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Rock Jaw Alfa Genus

Rock Jaw Alfa Genus Review

Rock Jaw Alfa Genus
Details: Variable-tuning earphone from England-based Rock Jaw

MSRP (UK): £49.99 (manufacturer’s page); MSRP (US): $79.95
Current Price: $72 from£46 from
Specs: Driver: Dynamic | Imp: 16Ω | Sens: 108 dB | Freq: 20-20k Hz | Cable: 3.9′ L-plug
Nozzle Size: 4.5mm | Preferred tips: Stock single-flanges, MEElec M6 single-flanges
Wear Style: Straight down or over-the-ear (preferred)

Accessories (2.5/5) – Single-flange silicone tips (4 sizes), interchangeable tuning nozzles (3 pairs), and soft carrying pouch
Build Quality (3.5/5) – The Alfa Genus is made of wood and aluminum and uses a variable tuning system with interchangeable metal nozzles. The cable is internally braided, more flexible than others of its type, and has very soft strain reliefs – so soft that care should be taken not to bend them at too sharp an angle. No cable cinch is present and L/R markings can be quite hard to see, but the skinny L-plug is great – it works with fat phone cases and recessed jacks while providing ample strain relief
Isolation (3/5) – Average for an earphone of this type
Microphonics (3.5/5) – Present when worn cable-down but can be eliminated with over-the-ear wear, which is made easy by the soft strain reliefs and compact housings
Comfort (4/5) – The housings of the Alfa Genus are slim and lightweight, allowing for excellent wearing comfort, and the earphones are easily worn cable-up or cable-down

Sound (8.1/10) – The Rock Jaw Alfa Genus utilizes a tuning system in the form of threaded nozzles, which can be swapped to alter the sound. Variable tuning earphones are not a novel concept but in my experience interchangeable nozzles are more effective in changing the sound of an earphone than rear ports or tuning screws. The last earphone I encountered with this kind of setup was the Torque t103z. The three settings of the t103z were extremely varied, but none impressed me very much, which is not the case with the Alfa Genus.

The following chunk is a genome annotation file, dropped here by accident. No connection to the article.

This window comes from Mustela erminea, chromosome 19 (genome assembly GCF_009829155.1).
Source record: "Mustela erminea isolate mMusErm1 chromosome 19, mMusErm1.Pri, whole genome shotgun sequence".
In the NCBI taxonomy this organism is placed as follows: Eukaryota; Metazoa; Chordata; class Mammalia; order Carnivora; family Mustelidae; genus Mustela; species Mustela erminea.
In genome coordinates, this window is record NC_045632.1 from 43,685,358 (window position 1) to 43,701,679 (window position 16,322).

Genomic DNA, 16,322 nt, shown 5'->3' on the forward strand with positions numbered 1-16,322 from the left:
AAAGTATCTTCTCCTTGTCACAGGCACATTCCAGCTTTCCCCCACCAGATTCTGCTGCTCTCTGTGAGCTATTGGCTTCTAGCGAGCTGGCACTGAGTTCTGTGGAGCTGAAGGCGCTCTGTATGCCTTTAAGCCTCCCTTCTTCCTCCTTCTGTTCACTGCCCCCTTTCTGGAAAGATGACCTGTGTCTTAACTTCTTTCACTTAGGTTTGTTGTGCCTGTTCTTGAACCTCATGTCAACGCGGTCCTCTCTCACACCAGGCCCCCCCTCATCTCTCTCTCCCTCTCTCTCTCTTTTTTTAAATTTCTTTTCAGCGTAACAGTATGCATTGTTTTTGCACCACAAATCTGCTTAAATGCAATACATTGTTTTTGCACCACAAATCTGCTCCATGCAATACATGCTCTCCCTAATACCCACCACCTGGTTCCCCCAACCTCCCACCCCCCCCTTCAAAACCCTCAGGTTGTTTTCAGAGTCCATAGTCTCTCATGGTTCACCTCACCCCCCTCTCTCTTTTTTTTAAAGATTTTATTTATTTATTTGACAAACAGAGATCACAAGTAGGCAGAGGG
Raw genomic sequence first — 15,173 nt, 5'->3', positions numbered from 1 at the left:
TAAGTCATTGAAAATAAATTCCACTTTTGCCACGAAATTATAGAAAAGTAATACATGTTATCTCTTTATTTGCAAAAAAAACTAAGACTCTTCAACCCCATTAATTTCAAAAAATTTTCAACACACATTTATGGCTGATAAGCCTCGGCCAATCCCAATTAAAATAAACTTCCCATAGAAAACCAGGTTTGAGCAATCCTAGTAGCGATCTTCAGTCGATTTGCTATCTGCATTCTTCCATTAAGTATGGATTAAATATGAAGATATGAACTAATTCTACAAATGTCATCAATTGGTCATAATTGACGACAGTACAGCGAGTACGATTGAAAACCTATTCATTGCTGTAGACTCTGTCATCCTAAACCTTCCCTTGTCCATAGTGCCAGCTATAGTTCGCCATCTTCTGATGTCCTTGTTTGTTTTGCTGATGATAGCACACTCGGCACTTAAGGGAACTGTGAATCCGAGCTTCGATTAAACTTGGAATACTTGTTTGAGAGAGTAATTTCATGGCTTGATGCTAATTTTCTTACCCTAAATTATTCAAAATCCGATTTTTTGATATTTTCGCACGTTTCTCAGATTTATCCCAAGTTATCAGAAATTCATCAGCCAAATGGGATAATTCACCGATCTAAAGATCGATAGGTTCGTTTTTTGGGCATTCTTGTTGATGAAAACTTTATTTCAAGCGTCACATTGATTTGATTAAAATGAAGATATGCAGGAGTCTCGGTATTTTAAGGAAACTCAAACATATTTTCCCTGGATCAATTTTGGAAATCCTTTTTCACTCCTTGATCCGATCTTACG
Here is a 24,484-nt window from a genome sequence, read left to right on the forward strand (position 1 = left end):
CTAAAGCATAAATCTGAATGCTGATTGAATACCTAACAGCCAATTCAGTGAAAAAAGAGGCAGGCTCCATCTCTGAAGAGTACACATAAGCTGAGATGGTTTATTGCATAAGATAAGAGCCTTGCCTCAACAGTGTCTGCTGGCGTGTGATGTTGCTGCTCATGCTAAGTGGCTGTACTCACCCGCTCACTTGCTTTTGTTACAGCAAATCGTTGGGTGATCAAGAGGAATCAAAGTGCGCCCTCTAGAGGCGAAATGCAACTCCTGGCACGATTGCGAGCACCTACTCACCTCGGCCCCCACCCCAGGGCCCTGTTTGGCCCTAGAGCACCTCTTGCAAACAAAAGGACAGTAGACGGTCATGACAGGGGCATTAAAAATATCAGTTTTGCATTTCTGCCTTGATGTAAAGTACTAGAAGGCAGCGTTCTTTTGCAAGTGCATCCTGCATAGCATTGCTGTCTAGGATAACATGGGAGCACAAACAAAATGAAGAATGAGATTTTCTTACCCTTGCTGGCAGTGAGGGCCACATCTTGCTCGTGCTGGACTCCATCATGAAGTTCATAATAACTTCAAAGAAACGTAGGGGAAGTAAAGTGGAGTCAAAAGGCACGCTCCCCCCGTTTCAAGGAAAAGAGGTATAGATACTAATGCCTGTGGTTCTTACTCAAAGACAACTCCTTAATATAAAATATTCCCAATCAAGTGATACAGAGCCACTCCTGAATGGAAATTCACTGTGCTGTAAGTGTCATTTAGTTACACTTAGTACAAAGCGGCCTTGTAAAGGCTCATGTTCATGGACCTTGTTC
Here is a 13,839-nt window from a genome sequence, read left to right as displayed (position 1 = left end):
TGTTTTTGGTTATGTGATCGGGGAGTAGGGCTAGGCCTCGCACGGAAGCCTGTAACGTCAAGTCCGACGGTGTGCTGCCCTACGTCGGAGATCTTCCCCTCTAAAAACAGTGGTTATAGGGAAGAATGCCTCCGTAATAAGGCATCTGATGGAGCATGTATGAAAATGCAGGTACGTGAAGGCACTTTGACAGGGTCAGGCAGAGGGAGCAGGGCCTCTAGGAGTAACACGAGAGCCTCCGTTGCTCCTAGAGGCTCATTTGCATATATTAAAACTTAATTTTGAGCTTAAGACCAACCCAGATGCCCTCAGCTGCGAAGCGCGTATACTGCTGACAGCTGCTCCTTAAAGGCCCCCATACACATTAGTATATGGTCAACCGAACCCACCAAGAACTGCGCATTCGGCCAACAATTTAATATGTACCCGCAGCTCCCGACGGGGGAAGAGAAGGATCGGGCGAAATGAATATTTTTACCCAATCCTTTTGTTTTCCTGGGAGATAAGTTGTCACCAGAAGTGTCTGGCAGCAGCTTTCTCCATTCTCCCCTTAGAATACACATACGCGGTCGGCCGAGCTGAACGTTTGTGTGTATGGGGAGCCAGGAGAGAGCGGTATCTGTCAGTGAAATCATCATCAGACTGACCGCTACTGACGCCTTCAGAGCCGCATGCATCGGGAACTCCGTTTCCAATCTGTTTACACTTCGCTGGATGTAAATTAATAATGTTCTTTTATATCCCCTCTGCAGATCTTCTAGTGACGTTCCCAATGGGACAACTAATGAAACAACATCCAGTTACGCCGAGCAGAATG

Three pairs of color-coded nozzles are included with the Alfa Genus – the silver and black were original “enhanced bass” and “reference” configurations, respectively, while the gold (aka champagne) nozzles were added later, meant to fit between the other two in sound tuning.

There are sizable differences in sound between the nozzles. The silver pair delivers a v-shaped, enhanced-bass sound along the lines of a Brainwavz S1. The bass is powerful and very deep, but also a bit intrusive and boomy. For an earphone with plentiful bass it’s quite good, but also leaves some room for improvement on the fidelity front.

The black nozzles follow the original “reference” tuning, which is much flatter-sounding. It lacks the powerful bass of the silver nozzles and has better clarity with no bass bloat at all. Unfortunately, severing the bottom end of a v-shaped signature means that what remains is bright treble. Indeed, with the black nozzles the Alfa Genus sounds somewhat bright and a little harsh, partly because there is no longer that heavy bottom end to counterbalance the prominent treble.

The third and final option are the gold (champagne) nozzles, which were not present in older batches of the Alfa Genus. The tuning of these is positioned between the other two, but closer to the black “reference” setting. The gold configuration provides a warmer, smoother, slightly bassier sound and could be nicknamed the “natural” setting – while the black tuning sounds a little clearer, it is also brighter and harsher. Compared to the enhanced-bass silver nozzles, the gold ones sound clearer, tighter, more balanced and neutral, and again more natural. Interestingly, the gold nozzles raise acoustic impedance noticeably compared to the other two, resulting in a slightly quieter sound.